Stylus changing also provides the added bonus of robustness via crash protection. The break-out force required to uncouple the stylus and the probe is lower than that between the probe and probe head to enable automated changing to occur. In the case of a collision, this ensures that the intrinsically robust stylus disconnects from its mounting before any damage is done to the more valuable probe or probe heads.

Many manufacturers find that they need the flexibility of stylus changing and sensor changing. The combination means that you'll always be using the right sensor and stylus for the given task, increasing your measurement accuracy while minimizing measurement cycle times. Renishaw's patented Autojoint has recently been adopted by the Optical Sensors Interface Standards Committee as the industry standard coupling for probe changing and is compatible with most Renishaw and third-party probes.

You'll also need a means to store those sensors that are not in use on the machine and allow automated changing within inspection cycles. Renishaw's ACR1 and ACR3 autochange rack systems are designed for this purpose and are compatible with all probes using Renishaw's patented Autojoint.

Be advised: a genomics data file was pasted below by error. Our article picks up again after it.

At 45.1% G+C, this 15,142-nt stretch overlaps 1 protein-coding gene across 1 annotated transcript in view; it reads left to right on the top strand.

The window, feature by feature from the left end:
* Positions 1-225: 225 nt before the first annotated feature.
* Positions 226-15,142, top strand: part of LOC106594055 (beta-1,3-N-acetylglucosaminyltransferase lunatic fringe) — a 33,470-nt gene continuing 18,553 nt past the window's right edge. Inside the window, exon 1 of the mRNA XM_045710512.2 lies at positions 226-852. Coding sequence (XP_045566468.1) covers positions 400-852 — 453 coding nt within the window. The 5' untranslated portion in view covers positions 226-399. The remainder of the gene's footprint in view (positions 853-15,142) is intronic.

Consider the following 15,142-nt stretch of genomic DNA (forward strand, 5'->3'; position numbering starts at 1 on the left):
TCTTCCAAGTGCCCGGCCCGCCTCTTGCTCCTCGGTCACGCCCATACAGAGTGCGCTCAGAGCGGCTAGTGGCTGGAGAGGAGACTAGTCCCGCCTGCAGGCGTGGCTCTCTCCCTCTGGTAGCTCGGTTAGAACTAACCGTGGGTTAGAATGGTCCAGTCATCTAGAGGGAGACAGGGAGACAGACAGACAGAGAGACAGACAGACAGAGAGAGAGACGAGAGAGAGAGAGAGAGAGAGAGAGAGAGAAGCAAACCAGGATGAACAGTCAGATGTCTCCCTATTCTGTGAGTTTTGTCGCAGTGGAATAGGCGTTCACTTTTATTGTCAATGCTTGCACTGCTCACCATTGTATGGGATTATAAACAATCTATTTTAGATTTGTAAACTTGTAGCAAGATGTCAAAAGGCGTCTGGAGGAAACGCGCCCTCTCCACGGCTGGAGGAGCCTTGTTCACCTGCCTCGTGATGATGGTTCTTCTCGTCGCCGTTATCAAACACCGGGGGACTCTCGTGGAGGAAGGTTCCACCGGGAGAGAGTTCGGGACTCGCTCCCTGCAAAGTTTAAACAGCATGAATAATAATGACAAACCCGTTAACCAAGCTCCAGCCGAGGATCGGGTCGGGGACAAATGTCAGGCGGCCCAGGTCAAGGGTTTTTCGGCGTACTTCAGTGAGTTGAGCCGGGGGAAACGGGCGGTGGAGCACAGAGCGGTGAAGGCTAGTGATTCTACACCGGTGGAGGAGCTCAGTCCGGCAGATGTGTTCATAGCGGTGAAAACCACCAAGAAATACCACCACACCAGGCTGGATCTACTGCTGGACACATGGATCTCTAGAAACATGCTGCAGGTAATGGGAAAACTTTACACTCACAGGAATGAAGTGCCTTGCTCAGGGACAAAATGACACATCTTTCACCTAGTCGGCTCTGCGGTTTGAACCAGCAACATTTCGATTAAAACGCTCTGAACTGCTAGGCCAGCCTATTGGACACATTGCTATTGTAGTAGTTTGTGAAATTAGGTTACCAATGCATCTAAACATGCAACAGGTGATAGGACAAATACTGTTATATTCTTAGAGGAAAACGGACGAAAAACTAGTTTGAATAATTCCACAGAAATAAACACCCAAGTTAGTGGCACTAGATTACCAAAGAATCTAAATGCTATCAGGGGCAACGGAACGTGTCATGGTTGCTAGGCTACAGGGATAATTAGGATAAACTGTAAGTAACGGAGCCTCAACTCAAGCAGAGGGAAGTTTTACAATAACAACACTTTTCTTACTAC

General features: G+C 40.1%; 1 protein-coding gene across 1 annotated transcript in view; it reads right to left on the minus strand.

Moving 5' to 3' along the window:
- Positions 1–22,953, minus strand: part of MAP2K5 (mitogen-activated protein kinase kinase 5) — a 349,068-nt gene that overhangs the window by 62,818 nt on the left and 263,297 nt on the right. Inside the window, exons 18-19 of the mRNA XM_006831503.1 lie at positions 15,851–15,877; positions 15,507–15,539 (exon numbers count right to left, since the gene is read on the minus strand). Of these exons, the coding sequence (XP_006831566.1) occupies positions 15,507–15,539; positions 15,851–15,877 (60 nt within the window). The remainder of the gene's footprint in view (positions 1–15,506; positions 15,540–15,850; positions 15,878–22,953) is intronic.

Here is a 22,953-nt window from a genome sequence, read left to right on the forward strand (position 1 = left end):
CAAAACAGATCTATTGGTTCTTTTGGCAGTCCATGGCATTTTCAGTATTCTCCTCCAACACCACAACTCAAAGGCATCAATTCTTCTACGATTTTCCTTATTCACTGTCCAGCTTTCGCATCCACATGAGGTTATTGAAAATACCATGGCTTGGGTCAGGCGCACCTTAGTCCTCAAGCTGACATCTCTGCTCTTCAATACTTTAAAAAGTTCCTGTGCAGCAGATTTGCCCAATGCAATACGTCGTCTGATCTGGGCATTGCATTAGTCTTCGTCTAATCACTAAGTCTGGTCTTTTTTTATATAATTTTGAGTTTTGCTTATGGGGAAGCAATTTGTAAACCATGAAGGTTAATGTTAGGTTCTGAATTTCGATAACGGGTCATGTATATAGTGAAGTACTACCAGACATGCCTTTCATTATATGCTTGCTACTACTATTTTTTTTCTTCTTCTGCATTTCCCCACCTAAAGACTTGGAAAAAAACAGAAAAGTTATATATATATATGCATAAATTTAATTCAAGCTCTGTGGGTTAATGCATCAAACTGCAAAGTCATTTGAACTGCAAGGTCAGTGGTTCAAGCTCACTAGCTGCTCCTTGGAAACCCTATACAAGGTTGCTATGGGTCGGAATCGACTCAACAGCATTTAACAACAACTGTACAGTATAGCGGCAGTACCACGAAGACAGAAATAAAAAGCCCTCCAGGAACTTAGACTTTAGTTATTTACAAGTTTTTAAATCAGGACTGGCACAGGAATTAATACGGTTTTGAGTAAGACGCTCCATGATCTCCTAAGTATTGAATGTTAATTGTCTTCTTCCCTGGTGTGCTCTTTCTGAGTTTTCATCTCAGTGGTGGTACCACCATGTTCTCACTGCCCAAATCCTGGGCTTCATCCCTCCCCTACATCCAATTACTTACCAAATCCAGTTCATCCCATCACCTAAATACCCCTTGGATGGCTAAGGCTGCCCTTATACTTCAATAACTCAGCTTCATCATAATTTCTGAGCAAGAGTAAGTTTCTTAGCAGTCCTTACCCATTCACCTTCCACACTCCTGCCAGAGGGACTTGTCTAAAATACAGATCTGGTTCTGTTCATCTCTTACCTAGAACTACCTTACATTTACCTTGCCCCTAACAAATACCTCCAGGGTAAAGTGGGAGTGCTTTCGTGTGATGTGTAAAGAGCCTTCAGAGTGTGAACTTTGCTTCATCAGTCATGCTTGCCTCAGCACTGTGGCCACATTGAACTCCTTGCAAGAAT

Complete sensing solutions

An ideal sensing system needs to deliver the benefits of speed, accuracy and robustness while providing the best probe and stylus configuration for each measurement. Additionally it must be flexible in configuration and easily upgraded if it's to meet the growing demands of off-line inspection. Renishaw's new SP25M probe system, when coupled with the industry standard PH10M motorized head, provides a solution to match these requirements. The SP25M has been designed for measurement and sensor flexibility, with a modular design providing the ability to swap probes, probe modules and styli. The SP25M can also carry the TP20 range of touch-probing modules, providing a single source that can be optimized for scanning and discrete-point measurement. Because the PH10M can also carry noncontact probes, the SP25M can be used alongside noncontact sensors to provide a complete scanning, touch trigger and noncontact solution.